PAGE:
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Poster presentation: Monitoring of mitochondrial function and health in iPSC-derived cardiomyocytes

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By Brigitta Szabó, PhD candidate

Monitoring of mitochondrial function and health in Ncyte iPSC-derived cardiomyocytes

Brigitta Szabó, Georgios Kosmidis, Elena Matsa

Cardiotoxicity occurring as a result of acute or chronic exposure to medications is one of the most common adverse clinical side-effects, placing a significant burden on both pharmaceutical companies and healthcare providers.

Human induced pluripotent stem cell (iPSC)-derived cardiomyocytes represent a novel alternative to traditional models used in the field of safety pharmacology and drug development to assess toxicity. Using these cells, significant progress has been made towards validating cellular electrophysiology assays for predicting the clinical potential of arrhythmias. However, for several other clinically relevant safety parameters, there is still a need for standardized methods.

To maintain their physiological function, cardiomyocytes need to possess an abundant network of mitochondria and require a constant supply of respiratory substrates to meet their high energy demand. Disruption in the ATP-generating pathways (oxidative phosphorylation and glycolysis) or the state of mitochondrial network would significantly impact on cardiac health. Therefore, monitoring drug-induced dysfunction in these processes can be a significant contributor to evaluating cardiotoxicity.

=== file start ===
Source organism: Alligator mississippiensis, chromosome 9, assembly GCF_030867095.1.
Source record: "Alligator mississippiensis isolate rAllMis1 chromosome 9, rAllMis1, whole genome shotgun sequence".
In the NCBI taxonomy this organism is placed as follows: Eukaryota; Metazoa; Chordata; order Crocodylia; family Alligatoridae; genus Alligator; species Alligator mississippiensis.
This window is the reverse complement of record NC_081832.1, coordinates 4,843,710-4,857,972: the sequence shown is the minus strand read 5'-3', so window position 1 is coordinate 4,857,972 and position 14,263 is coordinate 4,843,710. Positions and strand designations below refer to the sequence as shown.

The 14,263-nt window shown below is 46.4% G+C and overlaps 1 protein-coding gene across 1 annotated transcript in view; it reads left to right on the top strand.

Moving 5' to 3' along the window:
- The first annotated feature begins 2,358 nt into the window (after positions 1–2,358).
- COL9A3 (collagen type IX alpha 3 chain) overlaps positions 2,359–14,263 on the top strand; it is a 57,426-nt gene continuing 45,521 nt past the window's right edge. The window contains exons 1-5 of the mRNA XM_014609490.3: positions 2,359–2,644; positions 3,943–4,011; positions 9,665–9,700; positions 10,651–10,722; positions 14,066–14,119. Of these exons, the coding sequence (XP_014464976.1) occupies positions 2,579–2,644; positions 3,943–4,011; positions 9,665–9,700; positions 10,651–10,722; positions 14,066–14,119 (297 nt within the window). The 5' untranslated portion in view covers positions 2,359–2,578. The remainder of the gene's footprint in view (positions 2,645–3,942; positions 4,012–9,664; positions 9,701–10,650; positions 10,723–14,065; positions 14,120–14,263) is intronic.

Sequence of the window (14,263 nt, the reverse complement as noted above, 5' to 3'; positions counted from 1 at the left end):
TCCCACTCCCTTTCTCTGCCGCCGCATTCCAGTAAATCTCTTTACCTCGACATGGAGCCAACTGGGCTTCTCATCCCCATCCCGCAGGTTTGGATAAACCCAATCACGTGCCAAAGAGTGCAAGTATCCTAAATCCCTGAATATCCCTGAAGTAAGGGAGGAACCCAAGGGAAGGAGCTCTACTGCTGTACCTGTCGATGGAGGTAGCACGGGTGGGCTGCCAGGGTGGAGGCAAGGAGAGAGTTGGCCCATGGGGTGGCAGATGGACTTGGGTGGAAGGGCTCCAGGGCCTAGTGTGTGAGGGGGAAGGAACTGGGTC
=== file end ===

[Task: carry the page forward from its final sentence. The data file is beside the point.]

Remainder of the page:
Since the number, function and morphology of mitochondria are critical markers of iPSC-derived cardiomyocytes maturity and function, we first studied culture-conditions enabling these fetal-like cells to expand their oxidative capacity towards an adult-like state by promoting a shift from glycolysis to fatty acid oxidation. iPSC-derived cardiomyocytes, manufactured using Ncardia’s proprietary protocols, were cultured according to manufacturer’s instructions. Oxygen consumption rate (OCR) indicative of oxidative phosphorylation and extracellular acidification rate (ECAR), a marker of glycolysis, were measured using Agilent Ph-Xtra and MitoXpress kits. For signal detection a BMG plate reader in Dual-read Ratiometric Time Resolved Fluorescent mode was utilized. Mitochondria were stained with MitoTracker Red CMX Ros for morphological assessment. High-magnification images (40x) were acquired using an ImageXpress Micro Confocal microscope and image analysis performed in MetaXpress software version 6.6.


First, OCR and ECAR as well as mitochondrial fluorescence signal readouts were used to facilitate selection of iPSC-CM culture medium compositions that resulted in mitochondrial function and morphology changes indicative of maturation. OCR and ECAR assays were standardized using a small set of validation compounds consisting of known inhibitors of the electron transport chain and glycolysis. Subsequently, changes induced by two known cardiotoxic compounds (Doxorubicin and BMS-986094) that are closely associated with mitochondrial dysfunction were studied.


Our results show the diverse applicability of standardized metabolic assays to monitor mitochondrial function in iPSC-CMs. This set of assays can aid in gaining a deeper understanding of metabolic dysfunction as a mechanism for drug-induced cardiotoxicity.

Acknowledgments: This project has received funding from the European Union’s Horizon 2020 research and innovation program under grant agreement No 858070.

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Monitoring of mitochondrial function and health in iPSC-derived cardiomyocytes
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